Immediate Crisis Response - Overview
UNDP works to help ensure that the humanitarian response to the emergency also contributes to longer-term development objectives and more resilient communities, laying the best possible ground work for development work beyond the immediate emergency; and helping people move from humanitarian dependency to self-sufficiency as soon as possible.UNDP works to help ensure that the humanitarian response to the emergency also contributes to longer-term development objectives and more resilient communities, laying the best possible ground work for development work beyond the immediate emergency; and helping people move from humanitarian dependency to self-sufficiency as soon as possible.
UNDP ensures public services are functioning as early as possible; affected people are given emergency employment, an income, and trained in construction techniques and other skills to start the process of rebuilding infrastructure and removing rubble; and small businesses are given start up grants, financing and other help to keep communities viable and functioning.
UNDP advisors also work with and train local public servants to make sure that the buildings, infrastructure and communities being reconstructed meet a minimal code of disaster resistance, and that where possible, the underlying triggers of a conflict or disaster are addressed.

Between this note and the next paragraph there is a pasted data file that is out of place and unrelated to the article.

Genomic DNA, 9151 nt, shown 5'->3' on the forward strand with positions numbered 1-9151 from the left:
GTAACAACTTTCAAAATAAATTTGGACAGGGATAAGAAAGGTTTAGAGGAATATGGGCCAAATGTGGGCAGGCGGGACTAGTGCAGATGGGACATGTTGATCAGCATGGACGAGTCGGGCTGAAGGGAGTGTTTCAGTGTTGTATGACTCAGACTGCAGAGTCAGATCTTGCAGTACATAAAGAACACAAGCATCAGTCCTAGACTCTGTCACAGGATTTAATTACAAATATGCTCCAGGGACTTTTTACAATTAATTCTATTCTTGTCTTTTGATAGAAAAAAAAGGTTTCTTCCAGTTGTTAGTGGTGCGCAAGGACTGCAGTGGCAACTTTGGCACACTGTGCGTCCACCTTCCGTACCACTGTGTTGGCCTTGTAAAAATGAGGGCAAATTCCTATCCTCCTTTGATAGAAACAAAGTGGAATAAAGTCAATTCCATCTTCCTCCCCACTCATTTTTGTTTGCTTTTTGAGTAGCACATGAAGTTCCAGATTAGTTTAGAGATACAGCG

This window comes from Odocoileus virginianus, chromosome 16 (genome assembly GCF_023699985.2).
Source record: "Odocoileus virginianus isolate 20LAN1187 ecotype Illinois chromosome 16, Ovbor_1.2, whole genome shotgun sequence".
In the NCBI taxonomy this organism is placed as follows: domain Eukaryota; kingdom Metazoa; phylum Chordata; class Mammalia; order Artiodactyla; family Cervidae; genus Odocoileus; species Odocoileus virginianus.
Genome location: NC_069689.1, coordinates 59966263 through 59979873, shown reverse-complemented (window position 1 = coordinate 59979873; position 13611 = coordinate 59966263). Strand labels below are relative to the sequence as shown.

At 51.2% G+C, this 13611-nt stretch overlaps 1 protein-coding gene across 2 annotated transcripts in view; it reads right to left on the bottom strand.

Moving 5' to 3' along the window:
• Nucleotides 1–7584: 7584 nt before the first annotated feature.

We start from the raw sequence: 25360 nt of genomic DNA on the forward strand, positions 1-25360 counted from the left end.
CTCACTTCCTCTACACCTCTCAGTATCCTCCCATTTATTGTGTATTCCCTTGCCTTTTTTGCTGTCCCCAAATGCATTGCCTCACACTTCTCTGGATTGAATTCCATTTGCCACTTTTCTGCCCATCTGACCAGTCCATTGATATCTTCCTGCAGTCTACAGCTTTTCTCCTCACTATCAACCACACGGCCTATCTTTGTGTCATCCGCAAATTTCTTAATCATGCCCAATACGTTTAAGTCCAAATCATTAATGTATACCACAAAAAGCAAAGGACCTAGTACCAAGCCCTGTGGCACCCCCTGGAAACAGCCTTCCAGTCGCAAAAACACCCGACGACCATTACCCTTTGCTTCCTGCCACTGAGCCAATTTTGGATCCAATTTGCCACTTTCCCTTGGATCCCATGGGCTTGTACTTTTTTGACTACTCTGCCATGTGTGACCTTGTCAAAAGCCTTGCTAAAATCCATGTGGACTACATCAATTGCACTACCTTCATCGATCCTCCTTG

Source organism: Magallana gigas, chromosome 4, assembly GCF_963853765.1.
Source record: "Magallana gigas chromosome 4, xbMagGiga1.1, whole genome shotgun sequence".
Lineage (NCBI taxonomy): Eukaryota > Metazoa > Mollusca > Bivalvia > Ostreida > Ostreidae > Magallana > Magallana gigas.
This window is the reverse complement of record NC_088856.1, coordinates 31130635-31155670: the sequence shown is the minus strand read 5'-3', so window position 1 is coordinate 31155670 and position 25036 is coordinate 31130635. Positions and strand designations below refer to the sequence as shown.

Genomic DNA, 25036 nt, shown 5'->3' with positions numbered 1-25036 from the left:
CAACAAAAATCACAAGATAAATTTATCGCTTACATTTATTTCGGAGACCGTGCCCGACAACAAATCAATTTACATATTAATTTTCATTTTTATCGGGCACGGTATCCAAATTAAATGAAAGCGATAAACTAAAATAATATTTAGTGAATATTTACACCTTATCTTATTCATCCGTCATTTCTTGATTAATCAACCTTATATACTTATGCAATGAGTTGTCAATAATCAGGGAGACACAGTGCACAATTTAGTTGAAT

UNDP’s immediate crisis response package:
- Emergency employment, start-up grants and loans to recapitalize local businesses
- Community infrastructure rehabilitation, to improve access to basic services as well as revitalize the local economy
- Debris management, to ease access and rebuild infrastructure
- Local governance support, strengthening local government capacity for relief and recovery planning, coordination and implementation, improving the capacity for local risk management
Projects and Initiatives
In the village of Kok, about 240 km from Kampala, Uganda, Robert Toskin runs his hands through a bag of raw coffee beans. “Coffee is an important cash crop in this area," says the farmer. "People grow food for their own consumption, but the revenue from coffee production helps pay for thinmore
Picking flowers is not generally considered hazardous, but Alhadi Ibrahim Muhammed is using a gargara for his protection as he plucks blooms from a hibiscus plant. The small, metal tool allows him to avoid painful skin reactions as he picks the colourful crop. Muhammed, a 45-year-old farmer more
11 Jul 2014:La paix, enjeu majeur du développement durable